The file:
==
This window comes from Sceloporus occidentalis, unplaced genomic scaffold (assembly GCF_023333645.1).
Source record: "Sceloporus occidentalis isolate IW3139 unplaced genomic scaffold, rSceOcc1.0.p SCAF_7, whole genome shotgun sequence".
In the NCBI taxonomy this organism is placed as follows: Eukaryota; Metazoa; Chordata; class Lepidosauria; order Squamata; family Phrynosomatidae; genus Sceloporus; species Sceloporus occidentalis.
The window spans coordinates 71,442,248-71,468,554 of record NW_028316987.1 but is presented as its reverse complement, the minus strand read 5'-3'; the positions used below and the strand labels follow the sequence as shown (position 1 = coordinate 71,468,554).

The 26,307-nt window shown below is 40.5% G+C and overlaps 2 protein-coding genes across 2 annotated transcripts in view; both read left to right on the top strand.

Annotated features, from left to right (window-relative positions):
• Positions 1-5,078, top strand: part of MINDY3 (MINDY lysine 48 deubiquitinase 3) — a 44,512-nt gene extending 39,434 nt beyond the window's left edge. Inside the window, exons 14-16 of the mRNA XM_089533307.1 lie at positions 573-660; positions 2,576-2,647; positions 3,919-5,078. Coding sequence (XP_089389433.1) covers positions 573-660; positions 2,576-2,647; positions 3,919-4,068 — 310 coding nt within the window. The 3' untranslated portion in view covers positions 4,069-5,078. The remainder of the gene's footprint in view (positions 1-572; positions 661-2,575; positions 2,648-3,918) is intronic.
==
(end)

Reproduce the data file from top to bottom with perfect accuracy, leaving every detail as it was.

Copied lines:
This window comes from Sceloporus occidentalis, unplaced genomic scaffold (assembly GCF_023333645.1).
Source record: "Sceloporus occidentalis isolate IW3139 unplaced genomic scaffold, rSceOcc1.0.p SCAF_7, whole genome shotgun sequence".
In the NCBI taxonomy this organism is placed as follows: Eukaryota; Metazoa; Chordata; class Lepidosauria; order Squamata; family Phrynosomatidae; genus Sceloporus; species Sceloporus occidentalis.
The window spans coordinates 71,442,248-71,468,554 of record NW_028316987.1 but is presented as its reverse complement, the minus strand read 5'-3'; the positions used below and the strand labels follow the sequence as shown (position 1 = coordinate 71,468,554).

The 26,307-nt window shown below is 40.5% G+C and overlaps 2 protein-coding genes across 2 annotated transcripts in view; both read left to right on the top strand.

Annotated features, from left to right (window-relative positions):
• Positions 1-5,078, top strand: part of MINDY3 (MINDY lysine 48 deubiquitinase 3) — a 44,512-nt gene extending 39,434 nt beyond the window's left edge. Inside the window, exons 14-16 of the mRNA XM_089533307.1 lie at positions 573-660; positions 2,576-2,647; positions 3,919-5,078. Coding sequence (XP_089389433.1) covers positions 573-660; positions 2,576-2,647; positions 3,919-4,068 — 310 coding nt within the window. The 3' untranslated portion in view covers positions 4,069-5,078. The remainder of the gene's footprint in view (positions 1-572; positions 661-2,575; positions 2,648-3,918) is intronic.